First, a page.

Every day, more and more films are added to the various streaming services out there, ranging from Netflix to YouTube, and are hitting the airwaves via movie-centric networks like TCM. Therefore, sifting through all of these pictures can be a tedious and often times confounding or difficult ordeal. But, that’s why we’re here. Every week, Joshua brings you five films to put at the top of your queue, add to your playlist, or grab off of VOD to make your weekend a little more eventful. Here is this week’s top five, in this week’s Armchair Vacation.
5. Not Fade Away (Netflix)
Coming from Sopranos creator David Chase, his debut feature film is one of the more auspicious directorial debuts in quite some time. Set in the 1960s with a soundtrack of music inspired by names ranging from Bob Dylan to Jimi Hendrix, this tale of three friends starting their own band in New Jersey is a relatively standard coming of age tale featuring some extraordinary aspects. With yet another breathtaking performance from James Gandolfini and a soundtrack that is able to make the film swing in a way most modern coming of age tales truly can’t, the film may feature a narrative we’ve all seen before, but with a passion for music and a handful of great performances so percussive that it turns this into a film that has to be seen to be believed.
4. Cutie And The Boxer (Netflix)
Speaking of films that need to be seen to be believed, Zachary Heinzerling’s new documentary is not only one of the best documentaries currently streaming on Netflix but one of 2013’s best non-fiction pictures. Telling the story the artist couple Ushio and Noriko Shinohara, two Japanese immigrants who took over the New York art scene when they arrived decades ago, only to get lost in the every shifting NYC art scene, the film is eve more so about their four decade long marriage and what it has become. A beautifully made look into love and creativity, and the intersection of both in a relationship, the film is an unsentimental meditation on marriage that may be glossy in its aesthetic, but as vital and unforgettable as any look at the subject we’ve seen in ages. Love is an absolute roar, and these two aren’t afraid to stare down each other’s growls, with no intentions on looking back.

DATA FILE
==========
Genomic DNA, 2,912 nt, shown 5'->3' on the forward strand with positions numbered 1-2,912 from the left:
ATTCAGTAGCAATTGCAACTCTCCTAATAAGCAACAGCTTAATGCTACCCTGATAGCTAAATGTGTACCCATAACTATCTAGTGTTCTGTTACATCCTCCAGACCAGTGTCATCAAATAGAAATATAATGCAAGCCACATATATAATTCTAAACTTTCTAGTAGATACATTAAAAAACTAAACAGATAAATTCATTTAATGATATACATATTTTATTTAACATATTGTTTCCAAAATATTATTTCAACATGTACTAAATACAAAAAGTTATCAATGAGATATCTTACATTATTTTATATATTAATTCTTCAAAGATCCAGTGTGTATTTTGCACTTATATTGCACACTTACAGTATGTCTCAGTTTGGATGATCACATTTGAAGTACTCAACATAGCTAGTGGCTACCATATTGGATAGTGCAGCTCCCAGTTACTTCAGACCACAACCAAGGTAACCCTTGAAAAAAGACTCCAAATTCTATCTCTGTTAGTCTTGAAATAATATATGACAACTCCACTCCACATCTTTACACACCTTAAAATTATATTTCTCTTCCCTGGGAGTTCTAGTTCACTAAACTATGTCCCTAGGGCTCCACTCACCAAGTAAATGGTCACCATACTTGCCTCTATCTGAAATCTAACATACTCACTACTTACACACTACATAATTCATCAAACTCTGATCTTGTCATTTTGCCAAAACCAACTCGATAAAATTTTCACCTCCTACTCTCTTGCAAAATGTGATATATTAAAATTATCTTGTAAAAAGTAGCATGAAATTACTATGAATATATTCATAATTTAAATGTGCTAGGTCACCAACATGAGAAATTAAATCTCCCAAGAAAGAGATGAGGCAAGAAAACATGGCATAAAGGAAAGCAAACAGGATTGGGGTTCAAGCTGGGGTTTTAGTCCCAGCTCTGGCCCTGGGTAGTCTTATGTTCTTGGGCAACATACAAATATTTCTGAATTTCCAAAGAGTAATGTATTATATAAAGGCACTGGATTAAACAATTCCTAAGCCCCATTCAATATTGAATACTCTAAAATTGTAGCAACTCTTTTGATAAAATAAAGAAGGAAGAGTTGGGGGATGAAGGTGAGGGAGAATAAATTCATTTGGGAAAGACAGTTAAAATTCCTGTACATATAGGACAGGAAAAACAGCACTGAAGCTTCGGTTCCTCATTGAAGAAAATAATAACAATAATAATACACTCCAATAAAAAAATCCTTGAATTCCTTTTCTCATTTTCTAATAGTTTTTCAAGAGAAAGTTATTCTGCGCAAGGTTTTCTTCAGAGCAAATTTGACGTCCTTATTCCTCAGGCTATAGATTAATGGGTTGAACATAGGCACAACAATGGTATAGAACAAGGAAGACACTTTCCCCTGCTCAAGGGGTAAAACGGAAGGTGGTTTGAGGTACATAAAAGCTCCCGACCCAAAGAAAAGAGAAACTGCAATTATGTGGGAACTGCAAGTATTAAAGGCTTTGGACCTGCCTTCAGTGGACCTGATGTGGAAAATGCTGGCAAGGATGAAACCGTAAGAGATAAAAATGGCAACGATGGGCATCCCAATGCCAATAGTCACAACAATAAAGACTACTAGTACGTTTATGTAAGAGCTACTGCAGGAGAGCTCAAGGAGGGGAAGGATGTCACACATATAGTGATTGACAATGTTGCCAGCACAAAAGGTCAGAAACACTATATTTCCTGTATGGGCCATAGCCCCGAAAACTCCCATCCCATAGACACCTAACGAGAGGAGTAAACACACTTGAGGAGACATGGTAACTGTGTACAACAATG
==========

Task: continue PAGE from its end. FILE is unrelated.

3. You Ain’t Seen Nothing Yet (Fandor)
From famed auteur Alain Resnais, comes the director’s alleged final film, an adaptation of two masterpieces from playwright Jean Anouilh. With names like Mathieu Amalric, Michel Piccoli and Sabine Azema, this film is one of the year’s greatest pictures, and also one of the most inspired works from a director routinely blurring the lines between cinema and performance. With beautiful photography from Eric Gautier, the film is inspired heavily by the work of French filmmakers of the 1930s and ‘40s, and performances that are unjustly being ignored this awards season, Resnais’ film is yet another classic bit of cinematic experimentation from one of film’s greatest artists.
2. Our Children (VOD)
From director Joachim Lafosse, this stayed drama is one of the most underrated foreign language films of 2013. As slow a burn as one could possibly experience, the opening frames will hook those interested in the inherent drama, but may lose some due to the quiet, ultimately muted, aesthetic. However, those willing to turn themselves over to the naturalistic melodrama and absolute terror that follows (the film is ostensibly a familial horror film in the body of a neo-realist psychodrama), will never let go. It’s a film that asks increasingly difficult questions about things like love and family, and never allows the viewer to find real definitive answers. The film’s final moments will leave some viewers turned off due to its abruptness, but it is truly a thrilling and utterly devastating conclusion that makes this an unforgettable drama.
1. The Shop Around The Corner (TCM; Sunday, 8pm EST)
There are great Christmas films, and then there is this Ernst Lubitsch masterpiece. Starring Jimmy Stewart and Margaret Sullivan this story of a man and a woman falling in love unknowingly to both parties is a funny, beautifully made and ultimately deeply rewarding holiday picture that doesn’t turn into pure cartoonish sentiment like most, and yet is perfect holiday viewing for the entire family. Following two co-workers who can’t stand each other but fall in love as pen pals anonymously, this features two great lead performances from Stewart and Sullivan, and is a percussively written comedy from writer Samson Raphaelson. Lubtisch adds a great deal of style to this picture, one that is still as seemingly fresh and entertaining as it has ever been. A holiday masterpiece, this film is.